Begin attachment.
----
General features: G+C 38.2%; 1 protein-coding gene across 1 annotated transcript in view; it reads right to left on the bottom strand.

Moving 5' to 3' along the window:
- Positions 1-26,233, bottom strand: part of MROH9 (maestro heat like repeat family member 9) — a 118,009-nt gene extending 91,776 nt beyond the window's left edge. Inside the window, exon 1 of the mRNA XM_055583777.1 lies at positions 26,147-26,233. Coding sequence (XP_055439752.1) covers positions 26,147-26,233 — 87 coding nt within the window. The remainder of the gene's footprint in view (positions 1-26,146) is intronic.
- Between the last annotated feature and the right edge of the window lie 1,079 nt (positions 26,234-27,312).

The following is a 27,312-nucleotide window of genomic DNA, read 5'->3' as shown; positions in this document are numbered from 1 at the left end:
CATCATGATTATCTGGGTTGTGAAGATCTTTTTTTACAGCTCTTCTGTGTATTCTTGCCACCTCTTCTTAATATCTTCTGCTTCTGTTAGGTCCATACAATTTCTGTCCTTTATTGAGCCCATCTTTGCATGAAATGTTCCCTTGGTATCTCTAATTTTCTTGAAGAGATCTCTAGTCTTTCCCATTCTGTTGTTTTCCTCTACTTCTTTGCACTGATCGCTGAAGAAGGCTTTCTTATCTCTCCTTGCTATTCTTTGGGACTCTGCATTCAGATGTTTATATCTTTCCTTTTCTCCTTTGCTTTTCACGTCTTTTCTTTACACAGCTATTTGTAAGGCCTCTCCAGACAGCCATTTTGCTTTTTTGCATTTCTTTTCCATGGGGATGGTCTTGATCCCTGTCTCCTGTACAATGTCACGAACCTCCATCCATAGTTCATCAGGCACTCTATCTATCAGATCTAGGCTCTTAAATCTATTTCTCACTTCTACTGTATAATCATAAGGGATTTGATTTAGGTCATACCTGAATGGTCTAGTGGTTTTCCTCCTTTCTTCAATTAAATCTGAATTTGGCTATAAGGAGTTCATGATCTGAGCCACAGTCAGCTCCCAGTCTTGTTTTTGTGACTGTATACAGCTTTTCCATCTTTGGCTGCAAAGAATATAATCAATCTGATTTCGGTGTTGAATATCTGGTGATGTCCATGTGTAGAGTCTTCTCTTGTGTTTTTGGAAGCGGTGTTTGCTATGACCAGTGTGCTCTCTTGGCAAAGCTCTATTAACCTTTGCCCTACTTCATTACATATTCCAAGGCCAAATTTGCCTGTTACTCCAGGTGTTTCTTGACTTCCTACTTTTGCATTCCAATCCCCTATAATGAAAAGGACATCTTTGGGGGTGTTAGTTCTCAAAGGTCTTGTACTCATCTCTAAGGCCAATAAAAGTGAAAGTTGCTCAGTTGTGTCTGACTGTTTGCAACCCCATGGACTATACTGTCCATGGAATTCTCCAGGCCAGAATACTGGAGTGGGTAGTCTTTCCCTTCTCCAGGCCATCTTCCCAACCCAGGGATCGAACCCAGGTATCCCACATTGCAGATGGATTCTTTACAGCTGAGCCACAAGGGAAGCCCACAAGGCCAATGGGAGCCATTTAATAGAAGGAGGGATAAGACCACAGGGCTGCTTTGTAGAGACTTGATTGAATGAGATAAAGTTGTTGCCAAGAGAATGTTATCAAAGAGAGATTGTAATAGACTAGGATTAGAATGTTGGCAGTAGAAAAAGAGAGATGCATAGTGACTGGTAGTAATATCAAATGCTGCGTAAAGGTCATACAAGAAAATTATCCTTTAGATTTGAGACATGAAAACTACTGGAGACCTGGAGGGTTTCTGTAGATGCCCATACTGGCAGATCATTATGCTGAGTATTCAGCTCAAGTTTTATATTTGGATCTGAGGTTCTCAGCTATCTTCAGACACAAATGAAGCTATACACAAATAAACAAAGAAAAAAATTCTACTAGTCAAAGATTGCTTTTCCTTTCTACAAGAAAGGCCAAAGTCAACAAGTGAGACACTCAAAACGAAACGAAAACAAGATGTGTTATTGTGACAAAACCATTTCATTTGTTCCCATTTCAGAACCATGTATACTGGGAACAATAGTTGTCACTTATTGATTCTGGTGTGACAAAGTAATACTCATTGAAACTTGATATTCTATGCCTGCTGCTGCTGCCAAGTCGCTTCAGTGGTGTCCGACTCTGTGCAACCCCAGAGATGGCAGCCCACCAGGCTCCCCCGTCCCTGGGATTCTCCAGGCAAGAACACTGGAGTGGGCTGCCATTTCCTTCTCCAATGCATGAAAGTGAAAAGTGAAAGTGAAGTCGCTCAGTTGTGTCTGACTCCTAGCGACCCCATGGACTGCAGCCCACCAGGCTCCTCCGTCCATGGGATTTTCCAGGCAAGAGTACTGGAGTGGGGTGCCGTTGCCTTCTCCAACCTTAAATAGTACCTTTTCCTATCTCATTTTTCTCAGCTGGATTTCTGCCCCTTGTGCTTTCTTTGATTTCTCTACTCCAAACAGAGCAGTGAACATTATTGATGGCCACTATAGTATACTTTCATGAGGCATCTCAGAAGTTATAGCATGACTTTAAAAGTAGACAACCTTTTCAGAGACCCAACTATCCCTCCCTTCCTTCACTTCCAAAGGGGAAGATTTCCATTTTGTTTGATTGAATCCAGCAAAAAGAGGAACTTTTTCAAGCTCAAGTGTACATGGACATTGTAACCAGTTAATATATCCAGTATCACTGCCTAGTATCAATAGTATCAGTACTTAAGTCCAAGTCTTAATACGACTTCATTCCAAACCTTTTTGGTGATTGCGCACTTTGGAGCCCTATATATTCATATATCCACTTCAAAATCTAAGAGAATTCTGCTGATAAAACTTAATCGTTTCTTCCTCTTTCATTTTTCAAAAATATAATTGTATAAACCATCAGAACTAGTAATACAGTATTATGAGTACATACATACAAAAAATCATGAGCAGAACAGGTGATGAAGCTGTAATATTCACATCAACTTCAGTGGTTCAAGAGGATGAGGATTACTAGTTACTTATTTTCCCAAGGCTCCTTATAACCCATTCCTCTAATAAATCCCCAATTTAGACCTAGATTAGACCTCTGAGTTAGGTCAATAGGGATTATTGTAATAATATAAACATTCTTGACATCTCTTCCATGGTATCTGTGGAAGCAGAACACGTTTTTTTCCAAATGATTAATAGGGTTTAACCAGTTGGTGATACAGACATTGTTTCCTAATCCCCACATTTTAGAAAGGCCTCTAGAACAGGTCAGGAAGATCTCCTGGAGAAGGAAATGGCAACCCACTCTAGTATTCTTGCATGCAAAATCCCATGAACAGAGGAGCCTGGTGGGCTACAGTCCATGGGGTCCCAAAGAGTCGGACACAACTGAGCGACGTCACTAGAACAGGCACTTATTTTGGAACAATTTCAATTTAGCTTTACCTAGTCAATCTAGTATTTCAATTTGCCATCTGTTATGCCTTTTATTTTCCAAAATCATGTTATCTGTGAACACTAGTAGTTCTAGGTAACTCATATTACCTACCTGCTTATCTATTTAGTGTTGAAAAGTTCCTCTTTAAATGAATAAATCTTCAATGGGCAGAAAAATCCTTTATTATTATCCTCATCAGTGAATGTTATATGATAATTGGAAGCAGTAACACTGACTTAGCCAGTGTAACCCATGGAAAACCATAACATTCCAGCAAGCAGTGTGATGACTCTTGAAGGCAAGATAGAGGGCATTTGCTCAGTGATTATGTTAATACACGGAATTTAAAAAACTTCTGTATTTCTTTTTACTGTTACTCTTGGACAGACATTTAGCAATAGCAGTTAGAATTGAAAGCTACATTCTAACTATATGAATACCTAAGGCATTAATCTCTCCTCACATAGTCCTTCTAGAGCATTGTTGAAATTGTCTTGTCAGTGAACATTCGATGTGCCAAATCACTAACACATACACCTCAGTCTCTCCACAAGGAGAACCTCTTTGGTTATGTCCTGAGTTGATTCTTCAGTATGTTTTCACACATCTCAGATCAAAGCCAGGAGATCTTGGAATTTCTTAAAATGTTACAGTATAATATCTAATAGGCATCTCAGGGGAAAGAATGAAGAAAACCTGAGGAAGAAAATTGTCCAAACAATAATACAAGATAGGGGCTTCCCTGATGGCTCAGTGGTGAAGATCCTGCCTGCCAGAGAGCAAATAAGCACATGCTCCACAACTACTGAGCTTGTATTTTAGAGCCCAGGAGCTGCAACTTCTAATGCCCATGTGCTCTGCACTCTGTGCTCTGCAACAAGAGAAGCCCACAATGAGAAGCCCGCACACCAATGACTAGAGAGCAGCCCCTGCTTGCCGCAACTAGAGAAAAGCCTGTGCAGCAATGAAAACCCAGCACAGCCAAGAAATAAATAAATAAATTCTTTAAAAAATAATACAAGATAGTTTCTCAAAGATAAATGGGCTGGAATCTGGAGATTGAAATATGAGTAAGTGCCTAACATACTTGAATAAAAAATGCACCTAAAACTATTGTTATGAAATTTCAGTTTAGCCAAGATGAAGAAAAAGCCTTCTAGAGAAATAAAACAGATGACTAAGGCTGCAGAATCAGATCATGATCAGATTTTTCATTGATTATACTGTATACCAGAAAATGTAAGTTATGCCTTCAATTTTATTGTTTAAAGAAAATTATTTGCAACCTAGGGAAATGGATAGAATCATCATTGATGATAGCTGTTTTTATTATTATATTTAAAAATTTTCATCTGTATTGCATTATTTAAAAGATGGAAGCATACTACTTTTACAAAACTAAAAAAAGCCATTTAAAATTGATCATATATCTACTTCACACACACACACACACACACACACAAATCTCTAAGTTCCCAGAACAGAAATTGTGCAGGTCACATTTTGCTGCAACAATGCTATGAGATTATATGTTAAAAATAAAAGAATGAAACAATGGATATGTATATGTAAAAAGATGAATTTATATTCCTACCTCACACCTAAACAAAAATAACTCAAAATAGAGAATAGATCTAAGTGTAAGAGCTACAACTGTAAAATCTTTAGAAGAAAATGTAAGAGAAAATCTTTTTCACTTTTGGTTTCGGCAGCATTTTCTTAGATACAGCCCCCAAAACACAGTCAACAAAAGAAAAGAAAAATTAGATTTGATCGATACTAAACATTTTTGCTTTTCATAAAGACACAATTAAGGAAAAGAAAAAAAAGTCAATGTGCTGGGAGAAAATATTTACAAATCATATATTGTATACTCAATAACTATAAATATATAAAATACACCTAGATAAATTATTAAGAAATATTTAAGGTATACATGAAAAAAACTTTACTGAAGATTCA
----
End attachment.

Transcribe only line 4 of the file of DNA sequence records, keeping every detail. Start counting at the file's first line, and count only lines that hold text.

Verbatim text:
- Between the last annotated feature and the right edge of the window lie 1,079 nt (positions 26,234-27,312).